George Berkeley

Locke Berkeley Hume

Easton Press George Berkeley books

Selected Writings of George Berkeley - Library of The Great Philosophers
Works of George Berkeley - Harvard Classics - 1993

Franklin Library George Berkeley books

Works of George Berkeley, John Locke and David Hume - Great Books of the Western World - 1984

George Berkeley biography 

Born on March 12, 1685, in Kilkenny, Ireland, George Berkeley emerged as one of the most influential philosophers of the early modern period. His contributions to metaphysics, epistemology, and the philosophy of perception left an indelible mark on the landscape of Western philosophy. Berkeley's ideas, often characterized as idealism, challenged prevailing notions about the nature of reality and the relationship between mind and matter. Berkeley's academic journey began at Kilkenny Grammar School, and he later attended Trinity College, Dublin, where he immersed himself in the study of classical and scholastic philosophy. His intellectual pursuits earned him a Bachelor's degree in 1704 and a Master's degree in 1707. Berkeley's early philosophical inclinations were influenced by thinkers like John Locke, René Descartes, and Isaac Newton.

In 1709, Berkeley published his first major work, An Essay Towards a New Theory of Vision, in which he explored the psychology of perception. This work laid the groundwork for his subsequent philosophical inquiries, particularly in the realm of idealism. Berkeley's departure from traditional empiricism became more evident in his seminal work, A Treatise Concerning the Principles of Human Knowledge (1710). Here, he put forth the revolutionary idea that the physical world, as conventionally conceived, is nothing more than a collection of ideas perceived by the mind. The core of Berkeley's philosophical stance is encapsulated in the dictum "esse est percipi" or "to be is to be perceived." According to Berkeley, the existence of objects is dependent on their being perceived by a mind, challenging the notion of an external, mind-independent reality. This perspective, often referred to as subjective idealism or immaterialism, marked a departure from prevailing philosophical views of the time. Berkeley further expounded his idealist philosophy in Three Dialogues Between Hylas and Philonous (1713), a series of dialogues exploring the nature of reality and the relationship between the perceiver and the perceived. Through engaging dialogues, Berkeley articulated his idealist vision with clarity and rhetorical finesse.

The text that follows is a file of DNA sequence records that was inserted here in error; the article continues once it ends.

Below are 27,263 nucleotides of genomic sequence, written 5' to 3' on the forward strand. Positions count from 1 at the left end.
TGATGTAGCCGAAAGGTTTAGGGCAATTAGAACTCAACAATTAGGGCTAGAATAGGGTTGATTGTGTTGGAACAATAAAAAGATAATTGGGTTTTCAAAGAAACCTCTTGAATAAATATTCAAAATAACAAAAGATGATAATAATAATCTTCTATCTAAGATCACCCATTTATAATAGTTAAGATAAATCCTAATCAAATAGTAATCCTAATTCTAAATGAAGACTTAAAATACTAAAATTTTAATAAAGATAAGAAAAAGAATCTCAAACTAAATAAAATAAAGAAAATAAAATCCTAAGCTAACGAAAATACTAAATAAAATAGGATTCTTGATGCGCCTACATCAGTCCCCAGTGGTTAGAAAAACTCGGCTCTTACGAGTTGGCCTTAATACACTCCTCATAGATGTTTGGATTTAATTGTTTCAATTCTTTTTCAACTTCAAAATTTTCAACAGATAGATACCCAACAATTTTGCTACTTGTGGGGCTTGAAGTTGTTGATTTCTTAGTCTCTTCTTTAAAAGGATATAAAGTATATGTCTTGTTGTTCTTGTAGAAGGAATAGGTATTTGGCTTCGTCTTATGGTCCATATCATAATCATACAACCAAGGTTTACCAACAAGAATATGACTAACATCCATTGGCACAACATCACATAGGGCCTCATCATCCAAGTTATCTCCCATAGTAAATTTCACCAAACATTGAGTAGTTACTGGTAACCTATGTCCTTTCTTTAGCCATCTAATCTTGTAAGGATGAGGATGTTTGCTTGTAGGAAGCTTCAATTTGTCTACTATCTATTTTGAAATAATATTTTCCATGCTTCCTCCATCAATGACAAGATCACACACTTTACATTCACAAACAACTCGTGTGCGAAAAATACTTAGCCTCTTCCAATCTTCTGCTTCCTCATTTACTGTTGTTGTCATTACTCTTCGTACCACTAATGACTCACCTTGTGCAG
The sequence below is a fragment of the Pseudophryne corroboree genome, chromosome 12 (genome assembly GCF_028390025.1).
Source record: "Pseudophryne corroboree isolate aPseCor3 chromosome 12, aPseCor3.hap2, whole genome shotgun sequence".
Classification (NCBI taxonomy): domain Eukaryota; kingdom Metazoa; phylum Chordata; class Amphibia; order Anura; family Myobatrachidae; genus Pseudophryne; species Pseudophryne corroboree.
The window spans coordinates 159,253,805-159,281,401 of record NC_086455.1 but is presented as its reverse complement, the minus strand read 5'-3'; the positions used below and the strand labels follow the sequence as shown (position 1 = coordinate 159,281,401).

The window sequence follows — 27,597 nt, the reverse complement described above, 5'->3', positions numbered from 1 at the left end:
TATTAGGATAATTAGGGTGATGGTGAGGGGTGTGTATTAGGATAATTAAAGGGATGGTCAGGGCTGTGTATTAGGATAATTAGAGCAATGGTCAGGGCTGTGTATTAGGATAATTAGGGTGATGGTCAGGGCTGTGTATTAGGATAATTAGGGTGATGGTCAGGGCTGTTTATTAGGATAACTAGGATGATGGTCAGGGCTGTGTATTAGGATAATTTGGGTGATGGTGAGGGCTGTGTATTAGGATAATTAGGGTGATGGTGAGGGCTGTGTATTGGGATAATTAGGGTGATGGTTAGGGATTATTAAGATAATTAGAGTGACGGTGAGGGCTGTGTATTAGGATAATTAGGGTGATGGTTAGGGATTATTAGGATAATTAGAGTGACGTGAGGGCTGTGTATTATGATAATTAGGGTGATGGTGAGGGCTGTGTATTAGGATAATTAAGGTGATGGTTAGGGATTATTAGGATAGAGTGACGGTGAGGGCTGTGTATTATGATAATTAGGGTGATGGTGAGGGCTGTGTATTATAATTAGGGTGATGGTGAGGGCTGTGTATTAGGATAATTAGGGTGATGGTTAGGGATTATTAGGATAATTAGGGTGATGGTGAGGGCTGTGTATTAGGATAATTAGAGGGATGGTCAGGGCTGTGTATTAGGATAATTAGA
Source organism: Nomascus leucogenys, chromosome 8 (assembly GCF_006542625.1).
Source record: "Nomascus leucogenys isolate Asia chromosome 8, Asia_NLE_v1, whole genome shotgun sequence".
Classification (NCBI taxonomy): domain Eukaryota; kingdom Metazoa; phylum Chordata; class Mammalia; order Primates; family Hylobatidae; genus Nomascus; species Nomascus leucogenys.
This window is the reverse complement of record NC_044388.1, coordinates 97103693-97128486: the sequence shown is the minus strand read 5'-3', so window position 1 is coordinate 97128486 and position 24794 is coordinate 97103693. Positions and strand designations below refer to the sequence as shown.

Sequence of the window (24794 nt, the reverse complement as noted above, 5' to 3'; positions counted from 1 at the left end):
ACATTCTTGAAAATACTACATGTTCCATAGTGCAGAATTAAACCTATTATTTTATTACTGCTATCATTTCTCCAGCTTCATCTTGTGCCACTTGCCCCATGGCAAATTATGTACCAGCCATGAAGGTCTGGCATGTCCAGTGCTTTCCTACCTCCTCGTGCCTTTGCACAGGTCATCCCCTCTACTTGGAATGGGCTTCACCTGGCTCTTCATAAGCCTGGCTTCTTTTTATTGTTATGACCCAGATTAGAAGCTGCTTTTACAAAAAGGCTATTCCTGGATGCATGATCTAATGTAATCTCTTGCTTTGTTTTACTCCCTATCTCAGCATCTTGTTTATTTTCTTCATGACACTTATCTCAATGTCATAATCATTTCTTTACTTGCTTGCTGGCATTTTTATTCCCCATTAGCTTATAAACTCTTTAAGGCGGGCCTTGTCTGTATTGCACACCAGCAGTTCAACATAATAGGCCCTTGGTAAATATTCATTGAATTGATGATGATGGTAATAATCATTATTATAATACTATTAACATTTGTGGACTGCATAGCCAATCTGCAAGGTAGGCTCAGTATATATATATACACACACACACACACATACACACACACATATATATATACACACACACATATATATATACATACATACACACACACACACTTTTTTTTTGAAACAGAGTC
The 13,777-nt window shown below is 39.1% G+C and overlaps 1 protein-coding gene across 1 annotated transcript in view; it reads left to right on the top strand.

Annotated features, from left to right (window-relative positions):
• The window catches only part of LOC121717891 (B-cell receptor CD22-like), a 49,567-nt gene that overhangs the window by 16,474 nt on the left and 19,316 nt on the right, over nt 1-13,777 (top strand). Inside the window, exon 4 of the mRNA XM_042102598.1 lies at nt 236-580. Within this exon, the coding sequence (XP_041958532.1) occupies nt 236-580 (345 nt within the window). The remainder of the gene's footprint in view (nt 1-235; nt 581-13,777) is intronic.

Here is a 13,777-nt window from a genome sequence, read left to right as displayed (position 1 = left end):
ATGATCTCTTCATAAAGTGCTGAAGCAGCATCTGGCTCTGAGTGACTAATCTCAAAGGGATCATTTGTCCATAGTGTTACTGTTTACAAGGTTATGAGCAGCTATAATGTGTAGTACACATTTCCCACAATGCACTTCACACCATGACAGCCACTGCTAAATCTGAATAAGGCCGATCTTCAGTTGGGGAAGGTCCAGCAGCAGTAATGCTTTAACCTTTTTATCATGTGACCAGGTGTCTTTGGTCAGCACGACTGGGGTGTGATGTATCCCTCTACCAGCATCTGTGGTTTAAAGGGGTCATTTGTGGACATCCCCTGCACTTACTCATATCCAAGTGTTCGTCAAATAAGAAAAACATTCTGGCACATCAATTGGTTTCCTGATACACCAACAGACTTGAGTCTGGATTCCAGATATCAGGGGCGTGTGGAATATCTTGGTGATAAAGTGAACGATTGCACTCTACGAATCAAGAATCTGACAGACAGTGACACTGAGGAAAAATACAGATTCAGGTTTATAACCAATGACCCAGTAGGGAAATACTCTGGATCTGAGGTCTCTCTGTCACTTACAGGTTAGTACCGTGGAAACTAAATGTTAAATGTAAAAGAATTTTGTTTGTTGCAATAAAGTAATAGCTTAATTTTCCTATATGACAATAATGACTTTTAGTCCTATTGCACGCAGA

In addition to his philosophical pursuits, Berkeley had a significant ecclesiastical career. He was ordained as an Anglican priest in 1710 and later served as the Bishop of Cloyne from 1734 until his death. Berkeley's commitment to his religious vocation coexisted with his intellectual endeavors, and he sought to reconcile his philosophical ideas with his religious beliefs.

George Berkeley passed away on January 14, 1753, in Oxford, England. His legacy endures through his contributions to the philosophical discourse, particularly his idealist perspective that continues to stimulate discussions about the nature of reality, perception, and the mind. Berkeley's intellectual daring and his challenge to conventional philosophical assumptions have left an enduring imprint on the history of ideas, influencing generations of philosophers who grapple with the profound implications of his idealist vision.

One of the greatest British philosophers, Berkeley was the founder of the influential doctrine of immaterialism the belief that there is no reality outside the mind, and that the existence of material objects depends upon their being perceived. The Principles of Human Knowledge eloquently outlines this philosophical concept, and argues forcefully that the world consists purely of finite minds and ideas, and of an infinite spirit, God. A denial of all non-spiritual reality, Berkeley's theory was at first heavily criticized by his contemporaries, who feared its ideas would lead to scepticism and atheism. The Three Dialogues provide a powerful response to these fears.

George Berkeley's most important philosophical works contains Essay Towards a New Theory of Vision; Principles of Human Knowledge; Three Dialogues between Hylas and Philonous; Theory of Vision Vindicated and Explained; De Motu (in translation); Philosophical Correspondence between Berkeley and Samuel Johnson, 1729-30; and Philosophical Commentaries.

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